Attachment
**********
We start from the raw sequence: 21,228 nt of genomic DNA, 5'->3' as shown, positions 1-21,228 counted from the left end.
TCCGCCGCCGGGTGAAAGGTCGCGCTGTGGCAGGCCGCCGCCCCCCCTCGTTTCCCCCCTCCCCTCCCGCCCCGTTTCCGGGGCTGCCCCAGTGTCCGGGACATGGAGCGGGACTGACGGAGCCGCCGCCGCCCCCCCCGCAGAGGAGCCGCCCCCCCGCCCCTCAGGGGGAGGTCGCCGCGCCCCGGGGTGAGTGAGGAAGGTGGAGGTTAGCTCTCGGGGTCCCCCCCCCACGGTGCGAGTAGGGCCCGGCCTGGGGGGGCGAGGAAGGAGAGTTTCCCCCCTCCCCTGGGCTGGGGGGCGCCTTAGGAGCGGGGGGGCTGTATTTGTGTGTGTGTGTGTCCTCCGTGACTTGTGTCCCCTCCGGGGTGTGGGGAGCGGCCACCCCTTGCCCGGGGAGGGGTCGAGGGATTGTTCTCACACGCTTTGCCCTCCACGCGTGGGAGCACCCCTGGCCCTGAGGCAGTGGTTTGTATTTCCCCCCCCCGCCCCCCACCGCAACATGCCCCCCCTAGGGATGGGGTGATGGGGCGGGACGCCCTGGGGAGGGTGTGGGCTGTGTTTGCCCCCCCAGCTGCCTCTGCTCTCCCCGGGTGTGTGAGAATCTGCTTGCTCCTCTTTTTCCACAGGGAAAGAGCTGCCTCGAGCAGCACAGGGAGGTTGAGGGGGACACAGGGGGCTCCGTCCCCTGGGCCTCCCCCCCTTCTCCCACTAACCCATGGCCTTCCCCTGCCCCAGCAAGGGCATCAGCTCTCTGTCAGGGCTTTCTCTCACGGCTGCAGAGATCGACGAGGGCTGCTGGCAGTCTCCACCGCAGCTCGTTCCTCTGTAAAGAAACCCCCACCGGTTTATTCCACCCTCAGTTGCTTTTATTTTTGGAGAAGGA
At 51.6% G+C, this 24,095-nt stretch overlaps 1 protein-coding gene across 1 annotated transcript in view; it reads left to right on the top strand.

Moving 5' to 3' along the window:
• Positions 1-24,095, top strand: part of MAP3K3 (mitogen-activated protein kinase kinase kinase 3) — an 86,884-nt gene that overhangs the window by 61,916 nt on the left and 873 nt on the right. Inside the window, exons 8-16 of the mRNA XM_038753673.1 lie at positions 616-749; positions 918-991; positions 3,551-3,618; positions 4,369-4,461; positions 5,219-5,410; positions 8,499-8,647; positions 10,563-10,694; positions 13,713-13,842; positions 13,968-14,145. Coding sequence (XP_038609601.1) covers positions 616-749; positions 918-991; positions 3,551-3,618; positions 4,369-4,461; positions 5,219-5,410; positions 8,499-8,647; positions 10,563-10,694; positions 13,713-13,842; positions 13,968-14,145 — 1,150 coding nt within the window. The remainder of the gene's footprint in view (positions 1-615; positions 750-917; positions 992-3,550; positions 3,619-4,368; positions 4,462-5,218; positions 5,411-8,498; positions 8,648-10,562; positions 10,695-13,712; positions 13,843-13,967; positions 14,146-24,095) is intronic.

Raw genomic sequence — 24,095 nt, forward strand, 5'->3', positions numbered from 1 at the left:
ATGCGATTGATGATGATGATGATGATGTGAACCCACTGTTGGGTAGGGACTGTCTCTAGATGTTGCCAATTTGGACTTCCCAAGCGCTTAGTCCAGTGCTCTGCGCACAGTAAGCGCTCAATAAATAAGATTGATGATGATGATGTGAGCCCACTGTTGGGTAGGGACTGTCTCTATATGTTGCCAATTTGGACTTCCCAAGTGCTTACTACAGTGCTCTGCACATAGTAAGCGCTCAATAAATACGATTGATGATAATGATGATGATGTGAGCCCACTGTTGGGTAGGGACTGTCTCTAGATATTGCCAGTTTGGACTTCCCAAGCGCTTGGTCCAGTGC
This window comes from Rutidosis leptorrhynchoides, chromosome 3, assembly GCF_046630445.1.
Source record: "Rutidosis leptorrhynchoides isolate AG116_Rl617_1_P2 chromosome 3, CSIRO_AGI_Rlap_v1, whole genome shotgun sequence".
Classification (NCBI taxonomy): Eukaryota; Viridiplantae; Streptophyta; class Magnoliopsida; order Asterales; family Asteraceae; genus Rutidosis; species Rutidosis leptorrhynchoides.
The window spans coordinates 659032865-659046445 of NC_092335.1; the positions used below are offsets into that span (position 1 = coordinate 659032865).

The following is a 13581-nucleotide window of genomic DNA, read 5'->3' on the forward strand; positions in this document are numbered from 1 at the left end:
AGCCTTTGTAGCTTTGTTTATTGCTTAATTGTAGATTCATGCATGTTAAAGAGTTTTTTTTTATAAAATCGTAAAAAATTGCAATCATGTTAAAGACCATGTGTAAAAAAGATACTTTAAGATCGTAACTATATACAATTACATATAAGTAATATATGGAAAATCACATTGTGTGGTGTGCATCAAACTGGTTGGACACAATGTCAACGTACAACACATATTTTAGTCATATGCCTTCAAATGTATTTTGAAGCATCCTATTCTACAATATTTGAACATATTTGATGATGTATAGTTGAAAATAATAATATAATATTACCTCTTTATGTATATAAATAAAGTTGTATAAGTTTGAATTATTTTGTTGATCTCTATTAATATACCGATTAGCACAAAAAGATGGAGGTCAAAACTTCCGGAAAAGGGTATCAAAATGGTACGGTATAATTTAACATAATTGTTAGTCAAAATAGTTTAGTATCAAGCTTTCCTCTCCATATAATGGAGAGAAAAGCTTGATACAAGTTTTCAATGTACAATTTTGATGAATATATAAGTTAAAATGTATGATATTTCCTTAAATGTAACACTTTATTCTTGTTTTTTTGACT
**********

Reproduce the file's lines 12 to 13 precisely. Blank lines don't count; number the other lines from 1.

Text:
The following is a 13581-nucleotide window of genomic DNA, read 5'->3' on the forward strand; positions in this document are numbered from 1 at the left end:
AGCCTTTGTAGCTTTGTTTATTGCTTAATTGTAGATTCATGCATGTTAAAGAGTTTTTTTTTATAAAATCGTAAAAAATTGCAATCATGTTAAAGACCATGTGTAAAAAAGATACTTTAAGATCGTAACTATATACAATTACATATAAGTAATATATGGAAAATCACATTGTGTGGTGTGCATCAAACTGGTTGGACACAATGTCAACGTACAACACATATTTTAGTCATATGCCTTCAAATGTATTTTGAAGCATCCTATTCTACAATATTTGAACATATTTGATGATGTATAGTTGAAAATAATAATATAATATTACCTCTTTATGTATATAAATAAAGTTGTATAAGTTTGAATTATTTTGTTGATCTCTATTAATATACCGATTAGCACAAAAAGATGGAGGTCAAAACTTCCGGAAAAGGGTATCAAAATGGTACGGTATAATTTAACATAATTGTTAGTCAAAATAGTTTAGTATCAAGCTTTCCTCTCCATATAATGGAGAGAAAAGCTTGATACAAGTTTTCAATGTACAATTTTGATGAATATATAAGTTAAAATGTATGATATTTCCTTAAATGTAACACTTTATTCTTGTTTTTTTGACT